Jim Steinman’s Bat Out of Hell: The Musical is a high-octane show that has a way of staying with you long after the curtain closes. The songs are taken from Meat Loaf’s 1977 debut album, Bat Out of Hell and the Bat Out of Hell trilogy, which provided a narrative about love and teenage angst for a generation of rock-and-roll fans. Director Jay Scheib, best-known for contemporary stagings of classical and contemporary works, has combined straightforward musical theater elements with avant-garde practices (such as a handheld camera that isolates and projects the faces of the characters in situ). The overall affect is of a raucous rock musical that captures the spirit of a concept album.
The book Steinman has written to go with his songs draws on both Romeo and Juliet and Peter Pan. The Lost, a reference to the Lost Boys in J.M. Barrie’s play, live in an abandoned subway; the time is August 2030. Around them are ruins; a freak chemical accident has changed their DNA so that they are immortalized at 18 and can never grow up. At odds with the Lost is Falco (Bradley Dean, whose singing has the timbre closest to Meat Loaf’s and who finds much humor in the role). Falco is someone with power (a mayor? a real estate tycoon?), and he is on a rampage to clean up the city.
Falco lives with his wife, Sloane (Lena Hall, brilliant as a disillusioned drunk), and their daughter, Raven (Christina Bennington), whom he shelters from what’s “out there”; he even gives her medicine to rob her of her dreams. The whole family’s dreams have been stolen not only by medication but by failures, longing and disappointments. Falco and his wife are estranged, and Raven imagines bashing her parents’ brains out with a guitar.
One day Falco leads a raid against the Lost, and Raven sneaks out. Amid the chaos, she meets Strat (Andrew Polec, a talented singer with infectious energy), the wild-haired leader of the Lost tribe. He has a heart of gold and a mouth full of poetry. He is more Jim Morrison than Peter Pan, but Polec’s litheness and look of wonder give him an air of innocence. The two are immediately smitten, but their love is forbidden.
Steinman has arranged the songs so that the characters sing in duets rather than solos, and Scheib has staged them well. “Paradise by the Dashboard Light” offers the only character revelation as sung by Falco and Sloane. The song tells the story of two teenagers who, when they first meet, are excited to have sex. But then the woman asks if he’ll love her forever before they go any further. At first he says “Let me sleep on it”—Dean works this line with high humor—and then agrees, so that he can have sex with her. But then he feels doomed:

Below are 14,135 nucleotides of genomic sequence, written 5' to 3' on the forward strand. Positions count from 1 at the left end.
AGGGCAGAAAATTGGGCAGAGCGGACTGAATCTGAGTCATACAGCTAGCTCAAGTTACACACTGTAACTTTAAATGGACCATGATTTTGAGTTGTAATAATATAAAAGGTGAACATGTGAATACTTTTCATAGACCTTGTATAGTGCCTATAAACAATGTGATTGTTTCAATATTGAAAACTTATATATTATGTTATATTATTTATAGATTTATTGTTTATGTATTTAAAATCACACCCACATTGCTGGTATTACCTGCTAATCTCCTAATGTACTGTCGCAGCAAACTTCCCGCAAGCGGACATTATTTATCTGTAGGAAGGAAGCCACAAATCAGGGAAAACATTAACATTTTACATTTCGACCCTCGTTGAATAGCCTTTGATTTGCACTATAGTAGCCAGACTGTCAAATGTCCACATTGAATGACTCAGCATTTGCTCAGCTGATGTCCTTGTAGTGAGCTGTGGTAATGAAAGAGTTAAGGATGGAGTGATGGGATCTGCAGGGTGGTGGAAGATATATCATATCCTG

I couldn't take it any longer Lord I was crazed
And when the feeling came upon me like a tidal wave
I started swearing to my god and on my mother's grave
That I would love you to the end of time
So now I’m praying for the end of time
To hurry up and arrive
’Cause if I gotta spend another minute with you
I don’t think that I can really survive
Praying for the end of time, so I can end my life with you.
Other songs such as “You Took the Words Right out of my Mouth” are more romantic, while “Two Out of Three Ain’t Bad,” a captivating duet sung by Zahara (the commanding and marvelous Danielle Steers) and Jagwire (the wiry and energetic Tyrick Wiletz Jones), is more cynical. “I’d Do Anything for Love (But I Won’t Do That),” seven minutes in its original, could have benefited from an edit.
Set and costumes by Jon Bausor are a mix of Mad Max, punk rock, and early ’80s MTV videos: bustiers, football shoulder pads, torn T-shirts and jackets, and leather pants. Finn Ross’s video design uses a handheld camera to stream images, but they don’t move the plot forward. Choreographer Xena Gusthart, responsible for “adapted” choreography, hasn’t given her clearly talented ensemble much to do except for small gestures and canned steps. Lighting designer Patrick Woodroffe, who has lit many rock concerts, lends this creativity to give the show that feel at times.
Still, Bat Out of Hell: The Musical is wild fun. The music captures a time in American history before social media, before Generation X and the skepticism that comes with growing up aware of the world in acute ways because of the Internet. For some good, old-fashioned rock-and-roll fun, this show does the trick.
Bat Out of Hell: The Musical runs through Sept. 8 at New York City Center (122 West 55th St.). Evening performances are at 7 p.m. Sunday-Thursday, and at 8 p.m. Friday and Saturday. matinees are at 2 p.m. Saturday and 1:30 p.m. Sunday. For tickets, call (212) 581-1212, or visit nycitycenter.org.